The fight is on for the allegiance of Russian speakers like Hesins, and no one understands that better than the Latvian authorities. Yet they’ve done little to placate the Russians within their border, instead rallying their NATO allies against Moscow. And the alliance, for its part, has begun to respond. At a major NATO summit in September, the allies agreed to shift their focus back to the Cold War task of deterring Russia. They even pledged to prepare a response to the kind of hybrid warfare that Russia deployed in Crimea. To this end, NATO committed to keeping a continued presence near Russia’s borders, involving air, land and naval forces deployed on a rotating basis.

What is worrisome for the Baltics is that the NATO summit did not clarify the key dilemma that hybrid warfare raises: What would trigger an Article 5 action between the Baltics’ NATO allies? It may well be that NATO leaders are purposefully leaving the answer to that question vague, to give themselves strategic flexibility. President Obama’s struggles over Syria’s chemical weapons demonstrate the drawbacks of drawing explicit red lines in geopolitics. But as the cases of Crimea and eastern Ukraine have shown, Russian incursions are built to look like homegrown rebellions, allowing Moscow plausible deniability–and complicating any Western response. A similar move against the Baltics is “the chilling scenario I most worry about,” says Matthew Bryza, a former U.S. diplomat who now heads the International Centre for Defence Studies, a think tank based in Estonia.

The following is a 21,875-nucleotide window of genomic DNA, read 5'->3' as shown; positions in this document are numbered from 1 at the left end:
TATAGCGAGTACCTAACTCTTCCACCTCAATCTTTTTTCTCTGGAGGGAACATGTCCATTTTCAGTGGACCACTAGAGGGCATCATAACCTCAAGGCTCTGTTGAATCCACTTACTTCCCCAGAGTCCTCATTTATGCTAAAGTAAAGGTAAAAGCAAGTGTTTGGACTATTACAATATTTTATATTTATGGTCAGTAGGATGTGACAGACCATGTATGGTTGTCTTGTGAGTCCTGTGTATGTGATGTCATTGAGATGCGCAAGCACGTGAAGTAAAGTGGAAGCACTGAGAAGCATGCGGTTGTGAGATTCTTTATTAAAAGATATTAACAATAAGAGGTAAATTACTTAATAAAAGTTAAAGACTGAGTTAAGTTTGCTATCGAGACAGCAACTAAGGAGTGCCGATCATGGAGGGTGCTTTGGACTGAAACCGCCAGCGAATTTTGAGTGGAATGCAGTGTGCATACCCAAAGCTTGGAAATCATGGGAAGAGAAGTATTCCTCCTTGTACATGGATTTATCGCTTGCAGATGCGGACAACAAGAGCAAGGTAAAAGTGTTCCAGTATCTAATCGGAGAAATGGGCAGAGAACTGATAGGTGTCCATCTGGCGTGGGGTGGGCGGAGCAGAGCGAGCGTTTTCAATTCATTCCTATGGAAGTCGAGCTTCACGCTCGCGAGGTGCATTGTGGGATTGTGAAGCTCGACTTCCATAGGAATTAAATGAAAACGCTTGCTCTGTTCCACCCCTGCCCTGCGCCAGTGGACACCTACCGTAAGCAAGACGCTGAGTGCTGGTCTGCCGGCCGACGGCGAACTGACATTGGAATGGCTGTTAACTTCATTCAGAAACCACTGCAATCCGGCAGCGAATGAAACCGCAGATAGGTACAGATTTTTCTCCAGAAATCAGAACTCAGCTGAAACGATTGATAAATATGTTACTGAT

Back at the Foreign Ministry in Moscow, Commissioner Dolgov dismisses such fears as an “aberration” in the minds of Baltic leaders and their American friends. He acknowledges that in Russia’s view, there are parallels to be drawn between Ukraine and the Baltics, namely that “neo-Nazism is what unites Ukraine and the Baltic states today. And Russia is ready to fight back against this. But we will continue fighting back only with the instruments of international law.”

By Russia’s interpretation of international law, however, the invasion and annexation of Crimea earlier this year were perfectly legal. Such assurances provide cold comfort to the leaders of the Baltic states. “The situation has changed this year due to Russian activities in Ukraine,” says Raimonds Vejonis, the Latvian Defense Minister. “We must be ready to adapt to the new situation, ready to react.” The only question is whether the alliance can adapt nimbly enough to keep up with Russia’s unpredictable brand of shape-shifting warfare.


This appears in the December 15, 2014 issue of TIME.